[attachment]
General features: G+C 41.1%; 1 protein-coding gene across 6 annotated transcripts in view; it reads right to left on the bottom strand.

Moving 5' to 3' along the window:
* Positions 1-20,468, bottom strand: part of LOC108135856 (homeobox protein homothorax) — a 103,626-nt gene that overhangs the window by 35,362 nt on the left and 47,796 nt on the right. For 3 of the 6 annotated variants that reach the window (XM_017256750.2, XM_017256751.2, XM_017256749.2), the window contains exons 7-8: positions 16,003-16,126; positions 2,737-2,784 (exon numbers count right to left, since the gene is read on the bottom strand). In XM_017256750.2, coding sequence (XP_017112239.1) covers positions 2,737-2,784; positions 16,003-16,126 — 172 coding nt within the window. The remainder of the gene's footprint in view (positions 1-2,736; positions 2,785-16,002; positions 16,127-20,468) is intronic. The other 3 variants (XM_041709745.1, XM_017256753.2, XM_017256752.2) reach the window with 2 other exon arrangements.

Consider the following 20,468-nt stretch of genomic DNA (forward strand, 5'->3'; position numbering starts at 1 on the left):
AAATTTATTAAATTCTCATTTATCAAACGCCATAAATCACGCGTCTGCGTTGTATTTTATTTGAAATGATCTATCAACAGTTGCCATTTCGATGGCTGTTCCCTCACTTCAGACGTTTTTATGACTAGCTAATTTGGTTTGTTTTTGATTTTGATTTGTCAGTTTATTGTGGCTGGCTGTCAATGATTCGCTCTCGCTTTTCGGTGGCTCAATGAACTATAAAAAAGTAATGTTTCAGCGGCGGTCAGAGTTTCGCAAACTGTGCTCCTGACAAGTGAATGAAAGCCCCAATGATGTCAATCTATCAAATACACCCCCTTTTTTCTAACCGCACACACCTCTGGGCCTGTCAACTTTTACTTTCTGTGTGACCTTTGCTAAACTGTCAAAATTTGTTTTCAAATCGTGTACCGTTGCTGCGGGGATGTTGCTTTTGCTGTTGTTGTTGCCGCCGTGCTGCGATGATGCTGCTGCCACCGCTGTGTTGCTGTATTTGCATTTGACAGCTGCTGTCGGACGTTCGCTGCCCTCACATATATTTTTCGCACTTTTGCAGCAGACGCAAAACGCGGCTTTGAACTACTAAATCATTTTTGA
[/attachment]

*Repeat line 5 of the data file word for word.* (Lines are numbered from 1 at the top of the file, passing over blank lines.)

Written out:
AAATTTATTAAATTCTCATTTATCAAACGCCATAAATCACGCGTCTGCGTTGTATTTTATTTGAAATGATCTATCAACAGTTGCCATTTCGATGGCTGTTCCCTCACTTCAGACGTTTTTATGACTAGCTAATTTGGTTTGTTTTTGATTTTGATTTGTCAGTTTATTGTGGCTGGCTGTCAATGATTCGCTCTCGCTTTTCGGTGGCTCAATGAACTATAAAAAAGTAATGTTTCAGCGGCGGTCAGAGTTTCGCAAACTGTGCTCCTGACAAGTGAATGAAAGCCCCAATGATGTCAATCTATCAAATACACCCCCTTTTTTCTAACCGCACACACCTCTGGGCCTGTCAACTTTTACTTTCTGTGTGACCTTTGCTAAACTGTCAAAATTTGTTTTCAAATCGTGTACCGTTGCTGCGGGGATGTTGCTTTTGCTGTTGTTGTTGCCGCCGTGCTGCGATGATGCTGCTGCCACCGCTGTGTTGCTGTATTTGCATTTGACAGCTGCTGTCGGACGTTCGCTGCCCTCACATATATTTTTCGCACTTTTGCAGCAGACGCAAAACGCGGCTTTGAACTACTAAATCATTTTTGA